Thought I'd let you know I'm going to the Netroots Nation Convention (formerly Yearly Kos) in Austin Thursday-Sunday. I've been planning it for a long time and am really excited. There are a lot of great panels and discussions being offered and an opportunity for me to meet some of the people I've been blogging with for the last year. If you have any issues you'd like me to explore, write about, relate to the other bloggers or to some of the politicians who will be there (Nancy Pelosi, Howard Dean, Wes Clark, Rick Noriega, and more), let me know. I've posted a link to the convention program below.

One big question for us all is what is the future for healthcare in our country considering the problems we are experiencing today both as providers, consumers, patients. I will be attending the Netroots Nation panel:

Emerging Trends in Healthcare Online Sat, 07/19/2008 - 1:30pm, Room 19 The conversational landscape of healthcare online has transformed rapidly. New tools and platforms are transforming the ability of a wide spectrum of parties including healthcare providers, patients, consumers, policymakers and experts to connect to talk about solutions to their healthcare challenges. Experts on the frontier will share the new healthcare trends and share their thoughts on the potential applications and implications for the future of American healthcare. PANELISTS: Josh Orton, Ezra Klein, Ash Damle, Melinda Gibson, Julia Eisman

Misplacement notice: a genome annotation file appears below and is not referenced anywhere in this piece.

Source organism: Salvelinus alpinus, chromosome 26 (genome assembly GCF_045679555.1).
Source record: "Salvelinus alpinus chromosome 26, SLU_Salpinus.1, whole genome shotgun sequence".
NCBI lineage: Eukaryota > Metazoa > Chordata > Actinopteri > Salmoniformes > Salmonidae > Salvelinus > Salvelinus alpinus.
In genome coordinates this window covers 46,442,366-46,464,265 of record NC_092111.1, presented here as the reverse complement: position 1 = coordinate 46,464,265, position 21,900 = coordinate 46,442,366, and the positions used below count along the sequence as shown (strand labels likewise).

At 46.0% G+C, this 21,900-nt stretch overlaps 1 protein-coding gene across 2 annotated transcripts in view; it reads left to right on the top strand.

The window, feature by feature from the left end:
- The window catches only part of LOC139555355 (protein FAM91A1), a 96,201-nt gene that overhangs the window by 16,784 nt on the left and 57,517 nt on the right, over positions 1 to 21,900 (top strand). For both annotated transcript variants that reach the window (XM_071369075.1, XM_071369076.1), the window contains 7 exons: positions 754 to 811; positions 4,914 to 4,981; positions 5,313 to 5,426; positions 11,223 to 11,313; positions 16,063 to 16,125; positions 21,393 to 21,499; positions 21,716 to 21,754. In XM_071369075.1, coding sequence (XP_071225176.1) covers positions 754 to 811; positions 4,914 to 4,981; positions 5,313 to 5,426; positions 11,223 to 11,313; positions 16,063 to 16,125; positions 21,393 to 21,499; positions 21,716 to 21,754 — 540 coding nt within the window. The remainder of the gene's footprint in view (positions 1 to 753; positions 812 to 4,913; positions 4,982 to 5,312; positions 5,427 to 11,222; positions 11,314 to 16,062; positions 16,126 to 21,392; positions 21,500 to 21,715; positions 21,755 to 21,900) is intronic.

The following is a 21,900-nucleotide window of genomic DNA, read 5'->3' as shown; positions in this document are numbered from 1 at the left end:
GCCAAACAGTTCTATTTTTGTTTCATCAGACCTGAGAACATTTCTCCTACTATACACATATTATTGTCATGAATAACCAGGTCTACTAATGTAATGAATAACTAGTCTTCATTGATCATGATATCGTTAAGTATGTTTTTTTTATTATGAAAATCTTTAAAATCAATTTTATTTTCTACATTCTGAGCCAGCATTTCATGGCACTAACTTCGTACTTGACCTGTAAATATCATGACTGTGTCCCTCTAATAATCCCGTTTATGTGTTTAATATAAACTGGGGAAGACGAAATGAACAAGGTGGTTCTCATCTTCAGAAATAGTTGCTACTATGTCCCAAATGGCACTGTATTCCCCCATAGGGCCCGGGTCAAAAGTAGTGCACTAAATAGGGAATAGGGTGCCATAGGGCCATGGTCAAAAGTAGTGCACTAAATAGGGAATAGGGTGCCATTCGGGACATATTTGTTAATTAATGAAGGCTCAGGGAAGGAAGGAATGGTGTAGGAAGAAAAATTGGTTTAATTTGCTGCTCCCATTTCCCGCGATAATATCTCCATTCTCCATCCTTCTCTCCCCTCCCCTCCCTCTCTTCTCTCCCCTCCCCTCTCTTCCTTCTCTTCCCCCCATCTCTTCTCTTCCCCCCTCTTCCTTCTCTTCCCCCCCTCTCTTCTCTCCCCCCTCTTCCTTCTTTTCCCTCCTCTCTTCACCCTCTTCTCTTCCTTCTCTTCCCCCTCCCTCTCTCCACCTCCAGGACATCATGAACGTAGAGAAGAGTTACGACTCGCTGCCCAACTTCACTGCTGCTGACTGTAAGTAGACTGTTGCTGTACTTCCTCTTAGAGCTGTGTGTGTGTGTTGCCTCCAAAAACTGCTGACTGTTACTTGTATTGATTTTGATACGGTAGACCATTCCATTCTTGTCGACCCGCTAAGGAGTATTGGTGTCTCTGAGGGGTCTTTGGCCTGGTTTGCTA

As you know I am focused on the issues of Energy, Economy, and Environment and how they interrelate within a complex system. Through sharing ideas in the Blogosphere, Energize America was formed and we have begun to focus on developing renewable energies as a means of mitigating our current economic troubles. Doing so, we may prevent further environmental consequences of climate change, and prepare for peak oil (or promote oil independence, if you prefer). Energize America through Act Blue is supporting a group of renewable energy friendly candidates, several of which are here in Houston (this includes Rick Noriega for Senate and Michael Skelly for Congress. But I definitely don't want to leave out one to whom I give special kudos, California's Debbie Cook, a strong energy and environment candidate for Congress who is participating in the Netroots panel.

Update: Both Al Gore and Barack Obama voiced these sentiments loud and clear just days after this writing.